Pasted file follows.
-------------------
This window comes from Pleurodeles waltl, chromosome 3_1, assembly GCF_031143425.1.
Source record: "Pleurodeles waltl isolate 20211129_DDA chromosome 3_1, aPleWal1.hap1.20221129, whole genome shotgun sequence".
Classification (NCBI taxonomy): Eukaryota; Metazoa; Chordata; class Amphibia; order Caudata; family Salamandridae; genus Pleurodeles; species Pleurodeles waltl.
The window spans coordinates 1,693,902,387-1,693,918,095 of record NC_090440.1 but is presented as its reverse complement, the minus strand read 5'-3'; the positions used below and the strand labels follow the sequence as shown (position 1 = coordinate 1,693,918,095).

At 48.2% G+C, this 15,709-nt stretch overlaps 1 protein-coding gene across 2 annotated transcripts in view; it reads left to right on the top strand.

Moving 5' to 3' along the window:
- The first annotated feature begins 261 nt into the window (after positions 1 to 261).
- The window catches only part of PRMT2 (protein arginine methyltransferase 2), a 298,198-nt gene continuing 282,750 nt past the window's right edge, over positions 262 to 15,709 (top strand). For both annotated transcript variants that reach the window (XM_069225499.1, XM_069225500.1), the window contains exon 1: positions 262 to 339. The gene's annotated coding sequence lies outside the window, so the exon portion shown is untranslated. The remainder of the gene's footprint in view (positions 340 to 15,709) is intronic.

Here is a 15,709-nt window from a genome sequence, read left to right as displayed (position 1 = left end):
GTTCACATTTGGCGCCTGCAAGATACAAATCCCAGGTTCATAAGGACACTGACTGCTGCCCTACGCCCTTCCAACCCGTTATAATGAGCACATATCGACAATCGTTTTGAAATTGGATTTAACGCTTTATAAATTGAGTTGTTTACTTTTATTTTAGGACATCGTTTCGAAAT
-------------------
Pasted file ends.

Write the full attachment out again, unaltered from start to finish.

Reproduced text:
This window comes from Pleurodeles waltl, chromosome 3_1, assembly GCF_031143425.1.
Source record: "Pleurodeles waltl isolate 20211129_DDA chromosome 3_1, aPleWal1.hap1.20221129, whole genome shotgun sequence".
Classification (NCBI taxonomy): Eukaryota; Metazoa; Chordata; class Amphibia; order Caudata; family Salamandridae; genus Pleurodeles; species Pleurodeles waltl.
The window spans coordinates 1,693,902,387-1,693,918,095 of record NC_090440.1 but is presented as its reverse complement, the minus strand read 5'-3'; the positions used below and the strand labels follow the sequence as shown (position 1 = coordinate 1,693,918,095).

At 48.2% G+C, this 15,709-nt stretch overlaps 1 protein-coding gene across 2 annotated transcripts in view; it reads left to right on the top strand.

Moving 5' to 3' along the window:
- The first annotated feature begins 261 nt into the window (after positions 1 to 261).
- The window catches only part of PRMT2 (protein arginine methyltransferase 2), a 298,198-nt gene continuing 282,750 nt past the window's right edge, over positions 262 to 15,709 (top strand). For both annotated transcript variants that reach the window (XM_069225499.1, XM_069225500.1), the window contains exon 1: positions 262 to 339. The gene's annotated coding sequence lies outside the window, so the exon portion shown is untranslated. The remainder of the gene's footprint in view (positions 340 to 15,709) is intronic.

Here is a 15,709-nt window from a genome sequence, read left to right as displayed (position 1 = left end):
GTTCACATTTGGCGCCTGCAAGATACAAATCCCAGGTTCATAAGGACACTGACTGCTGCCCTACGCCCTTCCAACCCGTTATAATGAGCACATATCGACAATCGTTTTGAAATTGGATTTAACGCTTTATAAATTGAGTTGTTTACTTTTATTTTAGGACATCGTTTCGAAAT